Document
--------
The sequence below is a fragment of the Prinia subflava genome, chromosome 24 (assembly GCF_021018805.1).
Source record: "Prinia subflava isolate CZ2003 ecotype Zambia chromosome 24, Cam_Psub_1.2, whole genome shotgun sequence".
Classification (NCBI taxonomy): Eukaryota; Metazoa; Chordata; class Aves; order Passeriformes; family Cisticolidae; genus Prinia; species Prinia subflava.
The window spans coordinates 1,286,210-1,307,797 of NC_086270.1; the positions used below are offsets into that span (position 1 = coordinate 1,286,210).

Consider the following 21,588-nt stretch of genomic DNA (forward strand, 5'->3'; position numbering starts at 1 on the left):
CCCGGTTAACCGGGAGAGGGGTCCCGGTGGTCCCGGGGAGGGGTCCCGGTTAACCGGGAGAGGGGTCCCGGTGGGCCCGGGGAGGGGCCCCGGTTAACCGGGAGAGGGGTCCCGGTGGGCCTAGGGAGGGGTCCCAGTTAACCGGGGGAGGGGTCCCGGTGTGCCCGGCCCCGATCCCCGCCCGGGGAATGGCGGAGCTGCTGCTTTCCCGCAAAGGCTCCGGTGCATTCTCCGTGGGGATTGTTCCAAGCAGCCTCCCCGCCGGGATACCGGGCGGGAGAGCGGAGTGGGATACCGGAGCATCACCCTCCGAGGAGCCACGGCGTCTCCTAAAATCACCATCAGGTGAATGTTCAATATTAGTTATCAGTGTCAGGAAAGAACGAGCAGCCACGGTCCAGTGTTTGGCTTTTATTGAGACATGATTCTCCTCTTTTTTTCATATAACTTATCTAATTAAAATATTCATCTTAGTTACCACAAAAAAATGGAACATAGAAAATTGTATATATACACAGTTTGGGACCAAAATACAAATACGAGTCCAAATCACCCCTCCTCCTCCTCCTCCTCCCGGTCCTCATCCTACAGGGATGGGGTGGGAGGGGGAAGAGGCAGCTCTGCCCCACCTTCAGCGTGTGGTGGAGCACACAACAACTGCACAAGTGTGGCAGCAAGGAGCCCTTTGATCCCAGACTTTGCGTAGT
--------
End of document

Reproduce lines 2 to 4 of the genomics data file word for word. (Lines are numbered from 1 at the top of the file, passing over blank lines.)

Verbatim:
Source record: "Prinia subflava isolate CZ2003 ecotype Zambia chromosome 24, Cam_Psub_1.2, whole genome shotgun sequence".
Classification (NCBI taxonomy): Eukaryota; Metazoa; Chordata; class Aves; order Passeriformes; family Cisticolidae; genus Prinia; species Prinia subflava.
The window spans coordinates 1,286,210-1,307,797 of NC_086270.1; the positions used below are offsets into that span (position 1 = coordinate 1,286,210).